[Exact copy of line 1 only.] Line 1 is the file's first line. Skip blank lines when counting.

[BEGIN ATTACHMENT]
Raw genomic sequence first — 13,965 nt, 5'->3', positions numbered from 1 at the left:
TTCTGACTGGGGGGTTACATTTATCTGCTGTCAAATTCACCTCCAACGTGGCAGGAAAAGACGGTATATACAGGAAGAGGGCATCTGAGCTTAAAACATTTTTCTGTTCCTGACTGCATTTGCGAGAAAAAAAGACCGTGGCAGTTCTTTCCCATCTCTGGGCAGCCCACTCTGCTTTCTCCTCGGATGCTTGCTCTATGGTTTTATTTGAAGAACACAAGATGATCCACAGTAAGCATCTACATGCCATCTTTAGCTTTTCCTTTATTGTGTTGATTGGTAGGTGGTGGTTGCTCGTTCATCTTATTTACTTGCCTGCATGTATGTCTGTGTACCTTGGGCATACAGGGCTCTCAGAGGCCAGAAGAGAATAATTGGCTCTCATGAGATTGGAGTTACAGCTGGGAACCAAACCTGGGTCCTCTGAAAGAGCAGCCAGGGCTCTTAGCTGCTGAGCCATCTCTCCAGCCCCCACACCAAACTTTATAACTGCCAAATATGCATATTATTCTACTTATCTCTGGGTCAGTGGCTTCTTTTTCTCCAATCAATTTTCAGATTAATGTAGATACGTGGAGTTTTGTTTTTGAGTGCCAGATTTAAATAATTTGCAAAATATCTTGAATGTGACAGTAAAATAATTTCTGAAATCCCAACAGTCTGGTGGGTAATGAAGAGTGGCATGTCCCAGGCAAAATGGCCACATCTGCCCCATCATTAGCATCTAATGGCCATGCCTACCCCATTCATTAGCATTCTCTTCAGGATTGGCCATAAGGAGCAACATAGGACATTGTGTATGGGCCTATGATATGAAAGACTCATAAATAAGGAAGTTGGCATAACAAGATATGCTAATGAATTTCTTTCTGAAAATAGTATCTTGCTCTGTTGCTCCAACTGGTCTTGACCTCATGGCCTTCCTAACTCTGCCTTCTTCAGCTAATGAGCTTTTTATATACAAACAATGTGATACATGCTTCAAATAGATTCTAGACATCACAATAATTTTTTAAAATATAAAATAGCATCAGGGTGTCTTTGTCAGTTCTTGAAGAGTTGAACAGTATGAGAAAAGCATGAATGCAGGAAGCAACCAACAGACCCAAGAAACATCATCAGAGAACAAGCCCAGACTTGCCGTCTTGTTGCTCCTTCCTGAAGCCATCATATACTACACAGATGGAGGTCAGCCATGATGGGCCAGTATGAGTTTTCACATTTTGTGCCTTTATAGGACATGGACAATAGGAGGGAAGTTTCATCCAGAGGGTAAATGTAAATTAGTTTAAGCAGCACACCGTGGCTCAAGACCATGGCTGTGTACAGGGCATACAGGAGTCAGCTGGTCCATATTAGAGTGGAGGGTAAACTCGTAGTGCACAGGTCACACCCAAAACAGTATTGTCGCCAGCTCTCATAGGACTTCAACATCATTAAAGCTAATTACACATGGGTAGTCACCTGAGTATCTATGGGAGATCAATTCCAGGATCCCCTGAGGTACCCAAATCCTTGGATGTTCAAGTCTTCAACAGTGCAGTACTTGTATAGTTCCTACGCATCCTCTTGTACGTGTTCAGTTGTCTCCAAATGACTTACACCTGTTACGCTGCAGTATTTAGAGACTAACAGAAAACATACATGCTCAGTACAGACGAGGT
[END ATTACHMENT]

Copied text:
Raw genomic sequence first — 13,965 nt, 5'->3', positions numbered from 1 at the left: